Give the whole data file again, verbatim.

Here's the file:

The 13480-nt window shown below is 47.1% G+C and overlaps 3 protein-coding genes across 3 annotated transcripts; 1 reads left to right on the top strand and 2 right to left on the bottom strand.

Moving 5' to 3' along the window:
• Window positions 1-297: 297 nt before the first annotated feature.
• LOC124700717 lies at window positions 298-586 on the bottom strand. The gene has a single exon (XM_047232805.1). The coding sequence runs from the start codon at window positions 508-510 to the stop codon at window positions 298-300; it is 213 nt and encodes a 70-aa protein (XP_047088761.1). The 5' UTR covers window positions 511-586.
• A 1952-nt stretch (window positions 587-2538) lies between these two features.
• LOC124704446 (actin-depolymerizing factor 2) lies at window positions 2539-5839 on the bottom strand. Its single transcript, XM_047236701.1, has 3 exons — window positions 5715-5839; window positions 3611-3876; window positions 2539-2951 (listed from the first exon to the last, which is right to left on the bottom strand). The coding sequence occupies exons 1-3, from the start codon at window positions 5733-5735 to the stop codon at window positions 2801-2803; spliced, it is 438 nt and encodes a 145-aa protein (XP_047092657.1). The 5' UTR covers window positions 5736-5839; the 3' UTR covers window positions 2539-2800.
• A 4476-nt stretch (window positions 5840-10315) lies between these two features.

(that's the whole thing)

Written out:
The 13480-nt window shown below is 47.1% G+C and overlaps 3 protein-coding genes across 3 annotated transcripts; 1 reads left to right on the top strand and 2 right to left on the bottom strand.

Moving 5' to 3' along the window:
• Window positions 1-297: 297 nt before the first annotated feature.
• LOC124700717 lies at window positions 298-586 on the bottom strand. The gene has a single exon (XM_047232805.1). The coding sequence runs from the start codon at window positions 508-510 to the stop codon at window positions 298-300; it is 213 nt and encodes a 70-aa protein (XP_047088761.1). The 5' UTR covers window positions 511-586.
• A 1952-nt stretch (window positions 587-2538) lies between these two features.
• LOC124704446 (actin-depolymerizing factor 2) lies at window positions 2539-5839 on the bottom strand. Its single transcript, XM_047236701.1, has 3 exons — window positions 5715-5839; window positions 3611-3876; window positions 2539-2951 (listed from the first exon to the last, which is right to left on the bottom strand). The coding sequence occupies exons 1-3, from the start codon at window positions 5733-5735 to the stop codon at window positions 2801-2803; spliced, it is 438 nt and encodes a 145-aa protein (XP_047092657.1). The 5' UTR covers window positions 5736-5839; the 3' UTR covers window positions 2539-2800.
• A 4476-nt stretch (window positions 5840-10315) lies between these two features.